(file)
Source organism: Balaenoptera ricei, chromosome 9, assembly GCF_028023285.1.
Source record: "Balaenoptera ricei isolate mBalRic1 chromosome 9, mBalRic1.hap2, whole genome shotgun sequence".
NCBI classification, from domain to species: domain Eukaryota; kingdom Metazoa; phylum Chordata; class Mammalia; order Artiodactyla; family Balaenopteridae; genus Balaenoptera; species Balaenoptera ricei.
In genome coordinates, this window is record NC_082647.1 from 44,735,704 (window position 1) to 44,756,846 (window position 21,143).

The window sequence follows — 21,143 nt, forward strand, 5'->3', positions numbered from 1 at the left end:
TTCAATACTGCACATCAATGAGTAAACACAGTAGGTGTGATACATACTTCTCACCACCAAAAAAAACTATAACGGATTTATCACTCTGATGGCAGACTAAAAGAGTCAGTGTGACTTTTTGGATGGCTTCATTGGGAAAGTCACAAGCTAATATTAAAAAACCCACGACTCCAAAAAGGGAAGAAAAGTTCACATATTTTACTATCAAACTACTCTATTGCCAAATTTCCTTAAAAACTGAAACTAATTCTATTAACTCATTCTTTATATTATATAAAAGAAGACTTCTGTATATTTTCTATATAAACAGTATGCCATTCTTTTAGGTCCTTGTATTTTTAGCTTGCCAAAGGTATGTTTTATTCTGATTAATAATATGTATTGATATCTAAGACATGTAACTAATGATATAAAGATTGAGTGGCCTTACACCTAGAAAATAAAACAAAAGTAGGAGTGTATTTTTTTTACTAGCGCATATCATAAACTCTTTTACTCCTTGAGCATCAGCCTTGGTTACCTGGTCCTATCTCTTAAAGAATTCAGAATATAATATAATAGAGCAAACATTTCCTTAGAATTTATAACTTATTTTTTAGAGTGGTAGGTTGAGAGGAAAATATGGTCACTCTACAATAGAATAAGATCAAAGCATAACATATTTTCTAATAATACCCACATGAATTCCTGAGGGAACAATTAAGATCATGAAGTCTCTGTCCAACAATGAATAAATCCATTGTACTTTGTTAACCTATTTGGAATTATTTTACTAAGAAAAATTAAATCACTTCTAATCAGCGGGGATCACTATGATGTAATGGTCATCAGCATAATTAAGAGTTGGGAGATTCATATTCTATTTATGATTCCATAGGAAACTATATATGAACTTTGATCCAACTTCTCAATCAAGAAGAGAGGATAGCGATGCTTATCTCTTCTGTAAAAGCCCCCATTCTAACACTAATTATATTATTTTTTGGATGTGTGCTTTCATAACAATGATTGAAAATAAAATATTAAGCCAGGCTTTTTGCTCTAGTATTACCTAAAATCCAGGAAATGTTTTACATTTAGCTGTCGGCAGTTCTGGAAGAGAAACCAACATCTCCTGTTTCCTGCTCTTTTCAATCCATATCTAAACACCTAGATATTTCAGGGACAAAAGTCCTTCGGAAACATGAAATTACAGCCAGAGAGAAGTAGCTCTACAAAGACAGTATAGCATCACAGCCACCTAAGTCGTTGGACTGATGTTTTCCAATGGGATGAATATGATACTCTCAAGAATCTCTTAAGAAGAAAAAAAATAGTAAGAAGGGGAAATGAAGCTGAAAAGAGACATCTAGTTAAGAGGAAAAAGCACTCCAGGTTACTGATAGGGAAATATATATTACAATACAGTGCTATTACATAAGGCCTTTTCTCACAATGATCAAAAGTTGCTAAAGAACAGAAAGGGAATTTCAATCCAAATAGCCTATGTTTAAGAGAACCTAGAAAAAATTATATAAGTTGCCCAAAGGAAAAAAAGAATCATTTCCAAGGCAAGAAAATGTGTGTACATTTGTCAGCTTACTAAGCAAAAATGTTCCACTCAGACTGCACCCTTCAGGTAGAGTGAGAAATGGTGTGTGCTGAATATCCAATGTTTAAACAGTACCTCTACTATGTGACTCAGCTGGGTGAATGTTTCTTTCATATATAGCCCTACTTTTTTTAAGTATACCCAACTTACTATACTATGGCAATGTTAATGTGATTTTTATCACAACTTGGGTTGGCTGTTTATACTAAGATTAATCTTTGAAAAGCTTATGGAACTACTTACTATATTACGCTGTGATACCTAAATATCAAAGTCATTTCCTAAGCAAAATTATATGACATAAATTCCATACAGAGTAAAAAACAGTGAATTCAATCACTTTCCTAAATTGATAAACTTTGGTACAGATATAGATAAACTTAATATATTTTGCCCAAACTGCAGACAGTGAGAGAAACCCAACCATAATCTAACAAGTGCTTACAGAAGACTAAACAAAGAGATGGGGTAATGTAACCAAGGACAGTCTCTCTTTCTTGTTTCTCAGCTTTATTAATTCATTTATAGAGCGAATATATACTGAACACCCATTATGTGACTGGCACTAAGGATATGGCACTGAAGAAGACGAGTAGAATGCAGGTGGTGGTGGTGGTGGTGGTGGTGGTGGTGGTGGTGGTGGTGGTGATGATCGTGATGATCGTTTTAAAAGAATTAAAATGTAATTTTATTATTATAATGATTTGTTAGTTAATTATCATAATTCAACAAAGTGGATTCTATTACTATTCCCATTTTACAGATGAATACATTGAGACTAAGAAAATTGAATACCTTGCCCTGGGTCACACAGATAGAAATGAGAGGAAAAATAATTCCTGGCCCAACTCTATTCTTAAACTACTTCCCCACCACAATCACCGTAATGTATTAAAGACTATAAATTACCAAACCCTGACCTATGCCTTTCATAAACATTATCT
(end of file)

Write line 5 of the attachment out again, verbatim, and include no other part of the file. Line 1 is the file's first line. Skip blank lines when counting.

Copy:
The window sequence follows — 21,143 nt, forward strand, 5'->3', positions numbered from 1 at the left end: